In the early 90s, in an effort to keep the MiGs flying, the Albanian Air Force received spare parts from Bulgaria and engines from the ex-GDR. By 2004, Albania still had 117 J-6C aircraft, although mostly were not operational and only 12 Chengdu J-7A. The Albanian fighter jets were finally withdrawn from active service in late 2004 after the last deadly incident involving a J-6C during take-off from the military area at Mother Teresa Airport in Tirana.[citation needed]

By 2006, Albania had scrapped over half of its Z-5s and had signed a contract for the delivery of six Bolkow 105s over three years.[4] This acquisition allowed air force to operate with 4 Y-5s, 7 B206s, 3 B205s, 6 Bolkow 105s.[4]

Currently, the Albanian Air Brigade does not operate any Soviet-era aircraft. Since 2011, 9 Shijiazhuang Y-5 have been retired from service.[citation needed] In 2011, the air force sold four Il-14 transport planes for scrap.[3]

In 2016, 40 retired Albanian military aircraft were prepared for auction at a future date. The aircraft for sale include a military trainer aircraft, the Yak-18, and four types of military jets – MiG-15s, MiG-17s, MiG-19s, and MiG-21s – and four Mi-4 transport helicopters. The government said there has been interest from collectors and museums, and that it will sell another 100 jets if the auction is successful. The funds generated will be used to further modernise the Air Force.[3]

Air Bases

Albanian Air Force locations 2018

The air force's headquarter is located in Tirana and it operates three airbases: Tirana Air Base with the national Control and Reporting Centre, which reports to NATO's Integrated Air Defense System CAOC Torrejón in Spain, Kuçovë Air Base, and Lapraka Air Base with the government transport helicopters.[5]

Aircraft

Current inventory

The Albanian Air Force has retired all its fixed wing aircraft and now operates several types of helicopters. Also, close NATO integrated air defence is no longer a priority for the Albanian military.

An Albanian Agusta AB-205A-1
Albanian Air Force AS532
A retired F6 at Kuçovë Air Base
Aircraft Origin Type Variant In service Notes
Helicopters
Bell UH-1 Italy utility 3[6] licensed built by AgustaWestland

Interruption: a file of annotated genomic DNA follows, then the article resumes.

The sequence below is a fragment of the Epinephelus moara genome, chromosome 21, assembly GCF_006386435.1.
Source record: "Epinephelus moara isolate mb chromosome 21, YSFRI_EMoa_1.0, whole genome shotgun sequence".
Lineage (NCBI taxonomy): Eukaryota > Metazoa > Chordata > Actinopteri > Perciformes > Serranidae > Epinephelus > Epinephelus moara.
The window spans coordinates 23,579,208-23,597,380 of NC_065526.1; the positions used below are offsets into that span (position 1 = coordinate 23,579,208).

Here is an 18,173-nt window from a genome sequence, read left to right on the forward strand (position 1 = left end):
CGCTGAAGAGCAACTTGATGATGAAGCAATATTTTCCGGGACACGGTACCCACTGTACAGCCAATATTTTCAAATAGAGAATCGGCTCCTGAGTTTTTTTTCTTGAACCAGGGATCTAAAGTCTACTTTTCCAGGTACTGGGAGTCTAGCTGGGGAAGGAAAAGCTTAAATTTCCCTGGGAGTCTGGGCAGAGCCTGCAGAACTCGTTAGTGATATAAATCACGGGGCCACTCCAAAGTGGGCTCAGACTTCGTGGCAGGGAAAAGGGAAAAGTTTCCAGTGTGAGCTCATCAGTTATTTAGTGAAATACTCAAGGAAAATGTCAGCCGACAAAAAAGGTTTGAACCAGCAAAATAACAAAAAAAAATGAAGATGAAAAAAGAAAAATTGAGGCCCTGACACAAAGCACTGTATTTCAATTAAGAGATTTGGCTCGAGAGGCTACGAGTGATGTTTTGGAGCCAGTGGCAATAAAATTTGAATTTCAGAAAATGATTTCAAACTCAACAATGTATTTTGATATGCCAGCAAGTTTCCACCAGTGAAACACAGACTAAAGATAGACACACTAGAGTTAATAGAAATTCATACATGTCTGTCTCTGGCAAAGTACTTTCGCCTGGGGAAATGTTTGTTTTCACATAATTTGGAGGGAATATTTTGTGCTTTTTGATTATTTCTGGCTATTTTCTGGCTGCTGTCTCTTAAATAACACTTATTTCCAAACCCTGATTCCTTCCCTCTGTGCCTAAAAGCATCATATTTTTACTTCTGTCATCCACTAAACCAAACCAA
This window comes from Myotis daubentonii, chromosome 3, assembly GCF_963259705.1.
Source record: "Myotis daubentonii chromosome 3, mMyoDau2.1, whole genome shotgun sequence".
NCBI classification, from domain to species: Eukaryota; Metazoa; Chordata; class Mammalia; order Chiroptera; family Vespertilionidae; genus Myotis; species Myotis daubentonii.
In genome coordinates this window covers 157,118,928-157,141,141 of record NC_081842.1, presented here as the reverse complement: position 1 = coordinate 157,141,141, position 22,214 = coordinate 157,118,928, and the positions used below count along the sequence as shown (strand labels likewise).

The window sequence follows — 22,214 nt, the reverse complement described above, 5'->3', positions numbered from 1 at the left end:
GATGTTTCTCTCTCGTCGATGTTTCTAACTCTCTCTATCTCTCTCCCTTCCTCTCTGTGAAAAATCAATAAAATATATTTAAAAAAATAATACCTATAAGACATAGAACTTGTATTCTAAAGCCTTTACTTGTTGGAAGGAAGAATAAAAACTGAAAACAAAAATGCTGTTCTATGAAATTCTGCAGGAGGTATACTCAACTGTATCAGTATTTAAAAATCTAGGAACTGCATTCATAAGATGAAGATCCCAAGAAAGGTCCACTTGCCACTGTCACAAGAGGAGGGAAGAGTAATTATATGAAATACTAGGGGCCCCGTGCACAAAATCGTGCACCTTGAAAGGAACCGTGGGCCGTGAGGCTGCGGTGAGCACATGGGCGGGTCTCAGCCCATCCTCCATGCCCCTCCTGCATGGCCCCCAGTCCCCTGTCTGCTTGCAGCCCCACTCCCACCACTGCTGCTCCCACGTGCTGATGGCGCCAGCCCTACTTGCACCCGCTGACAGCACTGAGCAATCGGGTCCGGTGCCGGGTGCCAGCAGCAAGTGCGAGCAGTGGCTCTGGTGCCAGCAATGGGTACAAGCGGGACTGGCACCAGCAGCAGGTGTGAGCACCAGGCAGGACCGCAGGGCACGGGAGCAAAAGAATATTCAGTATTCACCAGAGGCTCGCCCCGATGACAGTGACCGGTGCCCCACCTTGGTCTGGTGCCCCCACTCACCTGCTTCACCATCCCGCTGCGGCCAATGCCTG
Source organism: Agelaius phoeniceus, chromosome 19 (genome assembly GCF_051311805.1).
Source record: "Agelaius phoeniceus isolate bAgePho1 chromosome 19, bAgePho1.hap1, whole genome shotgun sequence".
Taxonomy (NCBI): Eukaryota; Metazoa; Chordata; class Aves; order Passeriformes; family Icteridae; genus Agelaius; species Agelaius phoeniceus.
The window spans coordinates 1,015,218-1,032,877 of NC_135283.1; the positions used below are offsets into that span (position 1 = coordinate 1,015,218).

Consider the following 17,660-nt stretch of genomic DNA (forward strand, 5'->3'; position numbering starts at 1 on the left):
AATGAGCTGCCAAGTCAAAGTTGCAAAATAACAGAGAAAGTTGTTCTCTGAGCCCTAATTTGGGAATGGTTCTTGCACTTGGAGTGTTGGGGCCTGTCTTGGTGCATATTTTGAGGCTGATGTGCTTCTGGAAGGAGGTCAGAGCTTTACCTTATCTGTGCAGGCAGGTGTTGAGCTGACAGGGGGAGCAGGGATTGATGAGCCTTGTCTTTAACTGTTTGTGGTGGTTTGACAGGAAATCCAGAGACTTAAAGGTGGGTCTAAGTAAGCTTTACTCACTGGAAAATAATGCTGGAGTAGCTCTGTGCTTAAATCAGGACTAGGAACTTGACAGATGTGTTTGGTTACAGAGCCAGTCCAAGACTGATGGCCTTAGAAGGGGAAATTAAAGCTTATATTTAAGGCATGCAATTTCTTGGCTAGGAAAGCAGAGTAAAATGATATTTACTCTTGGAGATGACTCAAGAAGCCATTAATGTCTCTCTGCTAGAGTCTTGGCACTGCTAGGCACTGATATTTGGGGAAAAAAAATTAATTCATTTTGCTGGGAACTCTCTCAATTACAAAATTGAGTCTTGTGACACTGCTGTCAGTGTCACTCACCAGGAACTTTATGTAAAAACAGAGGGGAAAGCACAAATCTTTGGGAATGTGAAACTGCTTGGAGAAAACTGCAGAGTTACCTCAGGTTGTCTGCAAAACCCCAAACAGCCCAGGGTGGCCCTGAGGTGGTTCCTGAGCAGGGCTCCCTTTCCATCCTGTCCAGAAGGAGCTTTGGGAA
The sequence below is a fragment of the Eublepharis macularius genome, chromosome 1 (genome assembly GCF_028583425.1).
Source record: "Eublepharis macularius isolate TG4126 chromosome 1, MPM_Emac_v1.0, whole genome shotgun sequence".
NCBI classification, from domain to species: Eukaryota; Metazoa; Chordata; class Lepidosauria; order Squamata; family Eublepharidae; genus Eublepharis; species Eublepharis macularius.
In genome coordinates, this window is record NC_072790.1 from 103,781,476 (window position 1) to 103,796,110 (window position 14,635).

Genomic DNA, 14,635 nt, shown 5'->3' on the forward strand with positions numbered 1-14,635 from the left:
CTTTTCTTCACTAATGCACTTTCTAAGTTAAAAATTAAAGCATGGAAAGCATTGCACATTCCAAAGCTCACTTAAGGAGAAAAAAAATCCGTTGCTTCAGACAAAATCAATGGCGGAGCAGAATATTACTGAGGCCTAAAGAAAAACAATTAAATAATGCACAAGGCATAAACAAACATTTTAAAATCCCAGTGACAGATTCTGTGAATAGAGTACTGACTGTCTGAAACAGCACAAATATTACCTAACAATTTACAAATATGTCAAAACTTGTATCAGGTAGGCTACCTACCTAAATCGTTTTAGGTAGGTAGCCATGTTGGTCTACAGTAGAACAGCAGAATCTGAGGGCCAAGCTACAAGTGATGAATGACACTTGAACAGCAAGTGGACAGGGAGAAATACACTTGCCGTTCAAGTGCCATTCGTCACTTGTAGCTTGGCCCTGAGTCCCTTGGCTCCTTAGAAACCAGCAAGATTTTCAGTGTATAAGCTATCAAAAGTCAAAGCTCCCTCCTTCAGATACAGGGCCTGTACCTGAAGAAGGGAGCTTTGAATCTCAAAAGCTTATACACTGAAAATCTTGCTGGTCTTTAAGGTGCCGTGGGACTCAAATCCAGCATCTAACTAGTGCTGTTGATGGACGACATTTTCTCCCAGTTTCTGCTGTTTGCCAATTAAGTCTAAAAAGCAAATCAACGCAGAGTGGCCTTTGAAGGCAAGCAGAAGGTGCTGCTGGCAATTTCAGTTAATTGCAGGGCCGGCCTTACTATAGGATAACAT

Bell 206 Italy utility 5[6]
MBB Bo 105 Germany light utility 8[6]
Eurocopter EC145 France liaison 2[6]
Eurocopter AS532 France transport 4[6]
AgustaWestland AW109 Italy light utility 1[6]

Retired aircraft

All Albanian fixed-wing aircraft were withdrawn from active service in 2005.

Aircraft Origin Type Variant In service Notes
Combat Aircraft
Chengdu F-7 People's Republic of China fighter / interceptor F-7A 11[7] licensed built MiG-21
Shenyang J-6 People's Republic of China fighter F-6 / FT-6 65[7] licensed built MiG-19
Shenyang J-5 People's Republic of China fighter F-5 / FT-5 21[7] derivative of the MiG-17
Transport
Harbin Y-5 People's Republic of China transport 3[7] placed in storage
An-2 Soviet Union transport 11[7] placed in storage
Il-14 Soviet Union heavy transport 4[7] placed in storage
Helicopters
Bell 222 United States VIP 222UT 1[7] written off in a crash[8]
AS350B France utility 3[7] retired from service
Harbin Z-5 People's Republic of China utility 31[7] licensed built Mil Mi-4
Alouette III France liaison 4[7] retired from service
Trainer Aircraft
Nanchang CJ-6 People's Republic of China trainer 8[7]
Shenyang FT-2 People's Republic of China trainer 24[7] licensed built MiG-15UTI

See also

References

  1. ^ "History of the General Staff of the Armed Forces". Albanian Armed Forces. Retrieved 9 June 2016. 
  2. ^ a b "Air Force History". Albanian Armed Forces. Retrieved 9 June 2016. 
  3. ^ a b c d e Semini, Llazar (6 March 2016). "Albania, once Europe's most isolated country under a 50-year Communist regime, is selling dozens of obsolete Eastern Bloc military jets". U.S. News & World Report. Retrieved 9 June 2016. 
  4. ^ a b Lofting, Chris; Coupland, John. "Albania 2006". baes.org.uk/. British Aviation Enthusiasts Society. Retrieved 9 June 2016. 
  5. ^ Komanda Forcave Ajrore Shqiptare Archived 13 May 2007 at the Wayback Machine.
  6. ^ a b c d e f "World Air Forces 2017". Flightglobal Insight. 2017. Retrieved 19 March 2017. 
  7. ^ a b c d e f g h i j k l "World Air Forces 2004 pg, 42". Flightglobal I. 2004. Retrieved 4 December 2014. 
  8. ^ "Albanian Government ZA-HOV". airport-data.com. Retrieved 18 December 2014. 

External links

  • Albanian Air Force 60th anniversary video
  • [1]